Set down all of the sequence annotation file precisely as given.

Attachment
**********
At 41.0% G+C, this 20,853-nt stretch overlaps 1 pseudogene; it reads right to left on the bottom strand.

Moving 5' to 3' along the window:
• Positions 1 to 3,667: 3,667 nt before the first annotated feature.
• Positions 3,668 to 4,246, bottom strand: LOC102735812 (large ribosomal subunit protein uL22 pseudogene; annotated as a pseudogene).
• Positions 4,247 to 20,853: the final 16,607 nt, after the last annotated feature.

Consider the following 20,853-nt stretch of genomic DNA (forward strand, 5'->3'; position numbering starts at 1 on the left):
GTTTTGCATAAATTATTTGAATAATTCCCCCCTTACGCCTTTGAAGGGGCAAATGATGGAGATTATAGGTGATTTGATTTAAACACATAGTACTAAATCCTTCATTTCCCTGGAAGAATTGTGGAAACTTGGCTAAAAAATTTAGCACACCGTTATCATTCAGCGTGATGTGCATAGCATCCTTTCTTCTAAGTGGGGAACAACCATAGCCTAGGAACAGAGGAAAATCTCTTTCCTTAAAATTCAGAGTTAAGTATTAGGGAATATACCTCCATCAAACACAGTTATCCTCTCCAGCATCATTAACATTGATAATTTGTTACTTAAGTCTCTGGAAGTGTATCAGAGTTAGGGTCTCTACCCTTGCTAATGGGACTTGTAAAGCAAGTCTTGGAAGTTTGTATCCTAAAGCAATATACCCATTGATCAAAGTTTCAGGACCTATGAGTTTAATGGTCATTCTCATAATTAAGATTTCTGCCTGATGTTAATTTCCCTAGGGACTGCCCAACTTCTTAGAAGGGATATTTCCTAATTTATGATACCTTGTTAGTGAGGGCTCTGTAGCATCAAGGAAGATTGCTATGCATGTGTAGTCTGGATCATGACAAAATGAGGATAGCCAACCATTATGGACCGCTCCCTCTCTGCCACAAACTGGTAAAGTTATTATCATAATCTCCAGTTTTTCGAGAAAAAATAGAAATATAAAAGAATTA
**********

At 41.0% G+C, this 20,853-nt stretch overlaps 1 pseudogene; it reads right to left on the bottom strand.

Moving 5' to 3' along the window:
• Positions 1 to 3,667: 3,667 nt before the first annotated feature.
• Positions 3,668 to 4,246, bottom strand: LOC102735812 (large ribosomal subunit protein uL22 pseudogene; annotated as a pseudogene).
• Positions 4,247 to 20,853: the final 16,607 nt, after the last annotated feature.

Consider the following 20,853-nt stretch of genomic DNA (forward strand, 5'->3'; position numbering starts at 1 on the left):
GTTTTGCATAAATTATTTGAATAATTCCCCCCTTACGCCTTTGAAGGGGCAAATGATGGAGATTATAGGTGATTTGATTTAAACACATAGTACTAAATCCTTCATTTCCCTGGAAGAATTGTGGAAACTTGGCTAAAAAATTTAGCACACCGTTATCATTCAGCGTGATGTGCATAGCATCCTTTCTTCTAAGTGGGGAACAACCATAGCCTAGGAACAGAGGAAAATCTCTTTCCTTAAAATTCAGAGTTAAGTATTAGGGAATATACCTCCATCAAACACAGTTATCCTCTCCAGCATCATTAACATTGATAATTTGTTACTTAAGTCTCTGGAAGTGTATCAGAGTTAGGGTCTCTACCCTTGCTAATGGGACTTGTAAAGCAAGTCTTGGAAGTTTGTATCCTAAAGCAATATACCCATTGATCAAAGTTTCAGGACCTATGAGTTTAATGGTCATTCTCATAATTAAGATTTCTGCCTGATGTTAATTTCCCTAGGGACTGCCCAACTTCTTAGAAGGGATATTTCCTAATTTATGATACCTTGTTAGTGAGGGCTCTGTAGCATCAAGGAAGATTGCTATGCATGTGTAGTCTGGATCATGACAAAATGAGGATAGCCAACCATTATGGACCGCTCCCTCTCTGCCACAAACTGGTAAAGTTATTATCATAATCTCCAGTTTTTCGAGAAAAAATAGAAATATAAAAGAATTA